In response, the Cannabis Control Commission established regulations allowing growers who have lived in Massachusetts for at least a year to join together, grow up to 100,000 square feet of marijuana plants among them, pay lower licensing fees and sell wholesale to marijuana retailers.
But so far, the Cannabis Control Commission has not licensed a single craft cooperative. As of July 18, only two cooperatives had submitted their complete applications, according to commission data: Canman in Milford and Roaring Glen Farms in Conway.
Interviews with growers and entrepreneurs involved with one fledgling cooperative, Farm Bug Co-op, shed some light on the challenges facing these organizations. While some of the challenges are unique to Farm Bug and no two businesses are alike, some are also likely to be the same problems facing other cooperatives.
“A craft co-op has a lot of regulatory items you have to check the box on,” said Eric Schwartz, co-founder of Farm Bug Co-op.
Throughout the marijuana industry, entrepreneurs are struggling to negotiate host community agreements and zoning with cities and towns. Municipalities have authority to ban marijuana businesses or restrict their zoning. Communities use agreements to negotiate fees and mandatory donations.
For cooperatives, the same difficulties apply, and those who want to grow on their existing farms have less flexibility to move to a new location.
Jessica Lee Allen’s family owns a 56-acre farm in Monson, which she is looking to make more profitable. While some of her neighbors turned to solar energy projects, Allen is considering marijuana. “The old ways of farmers producing eggs and milk and whatnot, they can’t stay afloat. We’ve got to think outside the box,” Allen said. “This opportunity is a way for us to think outside the box.”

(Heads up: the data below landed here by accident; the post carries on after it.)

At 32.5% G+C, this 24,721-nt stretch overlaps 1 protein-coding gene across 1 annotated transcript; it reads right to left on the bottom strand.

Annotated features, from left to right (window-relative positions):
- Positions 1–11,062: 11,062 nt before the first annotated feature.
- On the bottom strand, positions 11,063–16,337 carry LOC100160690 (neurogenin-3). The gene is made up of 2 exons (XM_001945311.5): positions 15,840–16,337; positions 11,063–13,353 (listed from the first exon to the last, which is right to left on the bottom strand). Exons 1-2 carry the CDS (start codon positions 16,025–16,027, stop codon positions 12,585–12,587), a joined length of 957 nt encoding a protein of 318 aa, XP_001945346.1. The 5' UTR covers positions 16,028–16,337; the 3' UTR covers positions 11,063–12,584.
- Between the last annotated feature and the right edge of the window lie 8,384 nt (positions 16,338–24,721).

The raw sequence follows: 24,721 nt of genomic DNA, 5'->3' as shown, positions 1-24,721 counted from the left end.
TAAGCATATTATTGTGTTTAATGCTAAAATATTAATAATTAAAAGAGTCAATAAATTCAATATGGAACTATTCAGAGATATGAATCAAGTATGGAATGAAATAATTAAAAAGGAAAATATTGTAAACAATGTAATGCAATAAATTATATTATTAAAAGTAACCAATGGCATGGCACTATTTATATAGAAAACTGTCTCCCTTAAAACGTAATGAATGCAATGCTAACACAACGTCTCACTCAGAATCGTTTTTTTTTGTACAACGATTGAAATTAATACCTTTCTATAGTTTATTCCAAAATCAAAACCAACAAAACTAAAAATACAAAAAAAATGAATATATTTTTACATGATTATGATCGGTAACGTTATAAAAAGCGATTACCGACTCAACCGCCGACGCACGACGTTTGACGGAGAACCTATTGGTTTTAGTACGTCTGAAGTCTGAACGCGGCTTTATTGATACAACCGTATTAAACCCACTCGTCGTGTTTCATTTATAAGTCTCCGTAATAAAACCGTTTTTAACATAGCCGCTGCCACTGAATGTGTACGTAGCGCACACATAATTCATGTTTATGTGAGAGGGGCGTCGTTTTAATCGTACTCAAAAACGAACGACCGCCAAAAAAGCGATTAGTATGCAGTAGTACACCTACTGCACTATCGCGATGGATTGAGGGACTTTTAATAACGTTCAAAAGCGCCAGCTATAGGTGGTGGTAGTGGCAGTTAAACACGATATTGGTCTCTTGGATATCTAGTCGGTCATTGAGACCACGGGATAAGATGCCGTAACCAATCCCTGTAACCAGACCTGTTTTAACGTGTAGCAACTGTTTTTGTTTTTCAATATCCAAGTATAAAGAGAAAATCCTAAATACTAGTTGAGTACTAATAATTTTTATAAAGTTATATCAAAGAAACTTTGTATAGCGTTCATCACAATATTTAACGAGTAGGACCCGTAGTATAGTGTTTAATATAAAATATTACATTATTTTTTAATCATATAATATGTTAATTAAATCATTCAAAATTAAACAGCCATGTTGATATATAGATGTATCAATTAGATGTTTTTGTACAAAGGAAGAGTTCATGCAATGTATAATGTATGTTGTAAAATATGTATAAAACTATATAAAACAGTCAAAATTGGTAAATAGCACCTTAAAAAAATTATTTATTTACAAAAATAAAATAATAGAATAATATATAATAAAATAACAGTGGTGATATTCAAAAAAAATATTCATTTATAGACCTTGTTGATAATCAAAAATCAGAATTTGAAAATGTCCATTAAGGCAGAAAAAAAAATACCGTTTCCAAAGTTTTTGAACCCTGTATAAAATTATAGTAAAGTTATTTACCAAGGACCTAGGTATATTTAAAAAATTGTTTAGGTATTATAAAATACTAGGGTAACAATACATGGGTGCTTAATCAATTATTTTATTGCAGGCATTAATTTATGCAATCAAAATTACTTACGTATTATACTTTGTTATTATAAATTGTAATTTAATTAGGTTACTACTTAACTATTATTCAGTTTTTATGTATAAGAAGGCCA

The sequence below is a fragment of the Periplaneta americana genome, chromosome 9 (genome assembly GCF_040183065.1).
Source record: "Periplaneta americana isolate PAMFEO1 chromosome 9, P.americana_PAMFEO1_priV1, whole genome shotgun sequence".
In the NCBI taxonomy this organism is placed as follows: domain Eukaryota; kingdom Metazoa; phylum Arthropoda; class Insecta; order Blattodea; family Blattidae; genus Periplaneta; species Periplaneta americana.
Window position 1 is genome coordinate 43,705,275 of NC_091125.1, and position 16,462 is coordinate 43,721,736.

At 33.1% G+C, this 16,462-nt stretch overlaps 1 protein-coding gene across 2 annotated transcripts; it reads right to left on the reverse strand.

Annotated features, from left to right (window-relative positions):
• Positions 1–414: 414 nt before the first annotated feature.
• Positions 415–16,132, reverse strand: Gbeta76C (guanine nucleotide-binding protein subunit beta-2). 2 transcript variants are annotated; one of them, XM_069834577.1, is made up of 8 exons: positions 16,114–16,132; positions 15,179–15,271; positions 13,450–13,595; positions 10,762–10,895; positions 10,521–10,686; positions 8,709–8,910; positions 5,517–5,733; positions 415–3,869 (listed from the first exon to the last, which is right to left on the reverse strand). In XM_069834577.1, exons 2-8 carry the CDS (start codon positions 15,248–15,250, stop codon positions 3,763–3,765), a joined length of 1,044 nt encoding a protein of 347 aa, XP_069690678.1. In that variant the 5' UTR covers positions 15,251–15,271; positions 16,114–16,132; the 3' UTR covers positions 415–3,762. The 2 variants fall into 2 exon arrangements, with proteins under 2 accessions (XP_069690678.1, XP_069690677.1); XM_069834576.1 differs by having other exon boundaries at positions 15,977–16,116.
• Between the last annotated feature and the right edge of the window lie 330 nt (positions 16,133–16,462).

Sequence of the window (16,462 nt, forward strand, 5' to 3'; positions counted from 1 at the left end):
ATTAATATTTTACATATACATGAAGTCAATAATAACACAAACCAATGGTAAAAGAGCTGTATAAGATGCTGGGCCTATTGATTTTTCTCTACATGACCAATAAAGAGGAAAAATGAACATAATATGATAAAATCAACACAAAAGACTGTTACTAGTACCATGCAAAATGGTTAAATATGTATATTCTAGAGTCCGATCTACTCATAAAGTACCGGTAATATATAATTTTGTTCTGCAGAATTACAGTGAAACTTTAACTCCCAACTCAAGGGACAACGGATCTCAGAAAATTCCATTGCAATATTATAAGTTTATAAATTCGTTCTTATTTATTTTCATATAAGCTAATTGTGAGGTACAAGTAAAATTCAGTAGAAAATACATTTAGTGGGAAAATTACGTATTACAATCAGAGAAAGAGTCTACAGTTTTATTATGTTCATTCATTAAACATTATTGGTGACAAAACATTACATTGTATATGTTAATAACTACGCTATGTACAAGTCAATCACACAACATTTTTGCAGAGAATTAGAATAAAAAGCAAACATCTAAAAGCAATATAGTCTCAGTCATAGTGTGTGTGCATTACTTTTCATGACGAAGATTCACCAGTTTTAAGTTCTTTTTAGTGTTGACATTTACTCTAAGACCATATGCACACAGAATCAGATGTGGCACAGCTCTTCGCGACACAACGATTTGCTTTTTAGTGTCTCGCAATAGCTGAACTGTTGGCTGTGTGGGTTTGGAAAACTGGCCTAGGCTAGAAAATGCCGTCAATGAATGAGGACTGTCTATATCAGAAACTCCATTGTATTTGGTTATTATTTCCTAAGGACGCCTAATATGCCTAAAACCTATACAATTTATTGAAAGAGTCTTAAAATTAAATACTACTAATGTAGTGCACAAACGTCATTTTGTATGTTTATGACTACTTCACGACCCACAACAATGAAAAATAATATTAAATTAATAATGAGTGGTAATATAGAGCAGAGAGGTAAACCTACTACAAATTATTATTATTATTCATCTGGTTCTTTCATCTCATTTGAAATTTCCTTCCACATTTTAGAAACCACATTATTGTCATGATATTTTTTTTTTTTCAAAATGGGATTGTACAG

But Allen has clashed with town officials regarding bylaws. She resigned from the town’s marijuana advisory committee after referring committee chairman Craig Sweitzer to Attorney General Maura Healey’s office over an open meeting law violation.
According to a ruling by Healey’s office, a video of a dispute during a meeting between Allen and Sweitzer over the size of buffer zones for marijuana growers was posted on a marijuana advocacy organization’s website, along with a criticism of Sweitzer’s position. Sweitzer sent a two-page emailed response to the video to other committee members, violating the state’s Open Meeting Law.
“I was the only person on the committee who wanted to have opportunity for farmers,” Allen said.
Allen obtained signatures to call a special town meeting to vote on bylaws she proposed, which would have allowed all types of marijuana businesses. But the planning board recommended against approving the bylaws. The bylaws got support from 92 voters, with 76 in opposition —18 votes short of the two-thirds threshold required to pass.